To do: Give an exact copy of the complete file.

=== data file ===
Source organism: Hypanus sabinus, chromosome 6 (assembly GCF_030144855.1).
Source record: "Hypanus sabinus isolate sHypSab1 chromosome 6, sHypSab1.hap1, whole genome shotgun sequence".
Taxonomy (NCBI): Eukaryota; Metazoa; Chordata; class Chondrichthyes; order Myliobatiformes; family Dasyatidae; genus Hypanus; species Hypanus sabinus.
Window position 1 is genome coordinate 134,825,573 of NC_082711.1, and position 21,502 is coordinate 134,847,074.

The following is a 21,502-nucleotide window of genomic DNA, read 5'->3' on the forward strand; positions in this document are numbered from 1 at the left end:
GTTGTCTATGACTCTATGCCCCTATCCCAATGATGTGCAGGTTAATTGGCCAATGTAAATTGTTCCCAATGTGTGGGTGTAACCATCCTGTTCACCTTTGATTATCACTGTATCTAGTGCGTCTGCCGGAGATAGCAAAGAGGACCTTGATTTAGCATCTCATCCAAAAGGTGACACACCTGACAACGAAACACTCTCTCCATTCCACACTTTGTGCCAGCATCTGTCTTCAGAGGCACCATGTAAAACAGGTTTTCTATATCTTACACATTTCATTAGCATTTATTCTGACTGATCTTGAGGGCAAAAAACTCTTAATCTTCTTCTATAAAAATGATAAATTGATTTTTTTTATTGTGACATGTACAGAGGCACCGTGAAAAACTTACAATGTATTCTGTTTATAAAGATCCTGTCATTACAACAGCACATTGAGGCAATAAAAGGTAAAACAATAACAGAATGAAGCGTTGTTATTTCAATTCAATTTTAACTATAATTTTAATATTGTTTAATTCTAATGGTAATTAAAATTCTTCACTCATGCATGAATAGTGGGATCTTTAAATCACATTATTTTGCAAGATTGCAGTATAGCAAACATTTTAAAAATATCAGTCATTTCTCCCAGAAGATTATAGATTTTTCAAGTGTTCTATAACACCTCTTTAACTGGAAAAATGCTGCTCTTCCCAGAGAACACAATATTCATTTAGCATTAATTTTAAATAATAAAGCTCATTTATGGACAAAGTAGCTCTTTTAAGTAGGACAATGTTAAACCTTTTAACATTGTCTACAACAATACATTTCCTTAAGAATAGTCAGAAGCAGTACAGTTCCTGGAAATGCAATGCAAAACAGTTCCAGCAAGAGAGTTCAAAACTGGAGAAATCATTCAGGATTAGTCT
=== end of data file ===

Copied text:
Source organism: Hypanus sabinus, chromosome 6 (assembly GCF_030144855.1).
Source record: "Hypanus sabinus isolate sHypSab1 chromosome 6, sHypSab1.hap1, whole genome shotgun sequence".
Taxonomy (NCBI): Eukaryota; Metazoa; Chordata; class Chondrichthyes; order Myliobatiformes; family Dasyatidae; genus Hypanus; species Hypanus sabinus.
Window position 1 is genome coordinate 134,825,573 of NC_082711.1, and position 21,502 is coordinate 134,847,074.

The following is a 21,502-nucleotide window of genomic DNA, read 5'->3' on the forward strand; positions in this document are numbered from 1 at the left end:
GTTGTCTATGACTCTATGCCCCTATCCCAATGATGTGCAGGTTAATTGGCCAATGTAAATTGTTCCCAATGTGTGGGTGTAACCATCCTGTTCACCTTTGATTATCACTGTATCTAGTGCGTCTGCCGGAGATAGCAAAGAGGACCTTGATTTAGCATCTCATCCAAAAGGTGACACACCTGACAACGAAACACTCTCTCCATTCCACACTTTGTGCCAGCATCTGTCTTCAGAGGCACCATGTAAAACAGGTTTTCTATATCTTACACATTTCATTAGCATTTATTCTGACTGATCTTGAGGGCAAAAAACTCTTAATCTTCTTCTATAAAAATGATAAATTGATTTTTTTTATTGTGACATGTACAGAGGCACCGTGAAAAACTTACAATGTATTCTGTTTATAAAGATCCTGTCATTACAACAGCACATTGAGGCAATAAAAGGTAAAACAATAACAGAATGAAGCGTTGTTATTTCAATTCAATTTTAACTATAATTTTAATATTGTTTAATTCTAATGGTAATTAAAATTCTTCACTCATGCATGAATAGTGGGATCTTTAAATCACATTATTTTGCAAGATTGCAGTATAGCAAACATTTTAAAAATATCAGTCATTTCTCCCAGAAGATTATAGATTTTTCAAGTGTTCTATAACACCTCTTTAACTGGAAAAATGCTGCTCTTCCCAGAGAACACAATATTCATTTAGCATTAATTTTAAATAATAAAGCTCATTTATGGACAAAGTAGCTCTTTTAAGTAGGACAATGTTAAACCTTTTAACATTGTCTACAACAATACATTTCCTTAAGAATAGTCAGAAGCAGTACAGTTCCTGGAAATGCAATGCAAAACAGTTCCAGCAAGAGAGTTCAAAACTGGAGAAATCATTCAGGATTAGTCT